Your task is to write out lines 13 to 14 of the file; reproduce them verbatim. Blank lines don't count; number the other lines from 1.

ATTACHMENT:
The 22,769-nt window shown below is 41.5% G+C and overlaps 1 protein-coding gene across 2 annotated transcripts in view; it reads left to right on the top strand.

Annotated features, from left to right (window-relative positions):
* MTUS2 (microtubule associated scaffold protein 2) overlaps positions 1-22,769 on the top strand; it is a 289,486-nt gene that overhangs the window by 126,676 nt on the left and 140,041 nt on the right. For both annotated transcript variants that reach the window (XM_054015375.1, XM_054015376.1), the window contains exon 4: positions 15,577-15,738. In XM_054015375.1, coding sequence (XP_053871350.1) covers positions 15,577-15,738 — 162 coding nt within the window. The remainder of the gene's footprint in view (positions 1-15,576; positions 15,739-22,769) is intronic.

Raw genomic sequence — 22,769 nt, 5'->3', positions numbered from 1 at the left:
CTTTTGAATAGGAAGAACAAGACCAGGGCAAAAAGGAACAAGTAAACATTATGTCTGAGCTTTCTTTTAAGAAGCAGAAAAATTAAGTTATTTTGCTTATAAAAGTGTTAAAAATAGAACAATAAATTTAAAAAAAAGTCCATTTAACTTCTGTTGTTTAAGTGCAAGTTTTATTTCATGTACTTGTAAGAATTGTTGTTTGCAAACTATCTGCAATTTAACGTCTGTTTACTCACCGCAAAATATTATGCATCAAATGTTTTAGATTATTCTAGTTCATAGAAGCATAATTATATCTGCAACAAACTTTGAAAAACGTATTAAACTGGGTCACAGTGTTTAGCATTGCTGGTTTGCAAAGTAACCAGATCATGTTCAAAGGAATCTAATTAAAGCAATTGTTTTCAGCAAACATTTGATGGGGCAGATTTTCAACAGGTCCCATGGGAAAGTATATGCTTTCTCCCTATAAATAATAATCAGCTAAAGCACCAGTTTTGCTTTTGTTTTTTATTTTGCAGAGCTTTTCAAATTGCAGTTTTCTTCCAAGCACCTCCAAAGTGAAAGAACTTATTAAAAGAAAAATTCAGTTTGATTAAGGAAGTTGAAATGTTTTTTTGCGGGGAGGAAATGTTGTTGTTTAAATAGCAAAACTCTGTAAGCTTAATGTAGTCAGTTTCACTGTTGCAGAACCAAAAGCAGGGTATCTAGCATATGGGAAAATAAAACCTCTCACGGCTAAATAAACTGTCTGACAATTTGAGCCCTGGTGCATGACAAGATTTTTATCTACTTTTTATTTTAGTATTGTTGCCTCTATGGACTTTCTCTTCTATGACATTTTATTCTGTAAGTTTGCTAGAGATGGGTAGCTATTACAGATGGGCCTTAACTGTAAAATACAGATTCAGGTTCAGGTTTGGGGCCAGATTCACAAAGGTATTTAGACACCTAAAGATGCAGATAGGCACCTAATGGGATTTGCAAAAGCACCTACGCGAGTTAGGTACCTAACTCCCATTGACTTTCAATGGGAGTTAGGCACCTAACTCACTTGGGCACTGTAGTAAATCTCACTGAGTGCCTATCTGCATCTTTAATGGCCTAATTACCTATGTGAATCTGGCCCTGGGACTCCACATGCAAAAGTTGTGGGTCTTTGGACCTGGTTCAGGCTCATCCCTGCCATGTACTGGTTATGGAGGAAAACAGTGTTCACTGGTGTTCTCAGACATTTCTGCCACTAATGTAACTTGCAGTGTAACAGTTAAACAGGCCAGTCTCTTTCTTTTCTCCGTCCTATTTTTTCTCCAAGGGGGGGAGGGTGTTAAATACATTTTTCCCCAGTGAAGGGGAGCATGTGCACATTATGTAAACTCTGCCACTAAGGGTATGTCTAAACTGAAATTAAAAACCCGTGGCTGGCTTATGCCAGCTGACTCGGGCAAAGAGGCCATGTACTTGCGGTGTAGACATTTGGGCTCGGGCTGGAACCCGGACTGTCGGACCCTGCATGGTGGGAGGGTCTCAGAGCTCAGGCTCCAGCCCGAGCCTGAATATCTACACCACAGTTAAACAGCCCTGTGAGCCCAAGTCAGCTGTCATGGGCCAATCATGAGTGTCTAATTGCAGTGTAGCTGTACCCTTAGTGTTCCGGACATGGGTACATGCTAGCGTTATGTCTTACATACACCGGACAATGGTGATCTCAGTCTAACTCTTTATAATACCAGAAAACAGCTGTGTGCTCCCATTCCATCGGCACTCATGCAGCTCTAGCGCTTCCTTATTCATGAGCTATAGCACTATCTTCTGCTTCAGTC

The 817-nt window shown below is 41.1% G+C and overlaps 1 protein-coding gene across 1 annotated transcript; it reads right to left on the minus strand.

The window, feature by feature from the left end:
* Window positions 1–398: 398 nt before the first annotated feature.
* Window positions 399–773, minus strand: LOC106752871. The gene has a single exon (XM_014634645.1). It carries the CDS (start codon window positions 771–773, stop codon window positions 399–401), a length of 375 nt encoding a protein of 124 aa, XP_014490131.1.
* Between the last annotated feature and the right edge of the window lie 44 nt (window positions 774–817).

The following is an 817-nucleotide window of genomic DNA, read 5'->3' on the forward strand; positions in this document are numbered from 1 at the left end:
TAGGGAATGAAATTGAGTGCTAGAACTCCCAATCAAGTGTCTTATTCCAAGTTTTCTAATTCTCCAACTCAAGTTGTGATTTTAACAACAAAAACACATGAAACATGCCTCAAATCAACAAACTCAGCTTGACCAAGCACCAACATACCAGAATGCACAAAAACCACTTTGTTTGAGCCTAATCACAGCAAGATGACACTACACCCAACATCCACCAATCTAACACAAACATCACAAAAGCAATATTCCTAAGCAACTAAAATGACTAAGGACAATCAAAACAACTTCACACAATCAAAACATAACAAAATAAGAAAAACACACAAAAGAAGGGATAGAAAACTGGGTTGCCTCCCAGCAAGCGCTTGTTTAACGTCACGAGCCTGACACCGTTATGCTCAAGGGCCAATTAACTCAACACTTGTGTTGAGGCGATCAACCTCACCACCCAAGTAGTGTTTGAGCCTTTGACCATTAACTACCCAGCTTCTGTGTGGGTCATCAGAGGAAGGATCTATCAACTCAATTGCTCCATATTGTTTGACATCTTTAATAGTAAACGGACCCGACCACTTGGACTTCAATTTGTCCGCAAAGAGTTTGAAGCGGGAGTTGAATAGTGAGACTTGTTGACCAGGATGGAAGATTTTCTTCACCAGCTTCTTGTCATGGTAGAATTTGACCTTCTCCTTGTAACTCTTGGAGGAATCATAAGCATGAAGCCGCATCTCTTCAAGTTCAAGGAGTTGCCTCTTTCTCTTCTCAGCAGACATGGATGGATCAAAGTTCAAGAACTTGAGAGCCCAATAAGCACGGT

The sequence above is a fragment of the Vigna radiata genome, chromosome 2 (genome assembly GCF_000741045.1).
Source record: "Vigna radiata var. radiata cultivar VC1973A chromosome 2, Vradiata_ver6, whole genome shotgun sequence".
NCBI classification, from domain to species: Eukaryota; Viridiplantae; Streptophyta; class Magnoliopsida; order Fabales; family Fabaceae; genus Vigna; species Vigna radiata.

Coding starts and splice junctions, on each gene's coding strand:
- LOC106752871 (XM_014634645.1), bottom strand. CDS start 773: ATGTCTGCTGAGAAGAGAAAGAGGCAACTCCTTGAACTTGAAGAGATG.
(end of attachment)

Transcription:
The sequence above is a fragment of the Vigna radiata genome, chromosome 2 (genome assembly GCF_000741045.1).
Source record: "Vigna radiata var. radiata cultivar VC1973A chromosome 2, Vradiata_ver6, whole genome shotgun sequence".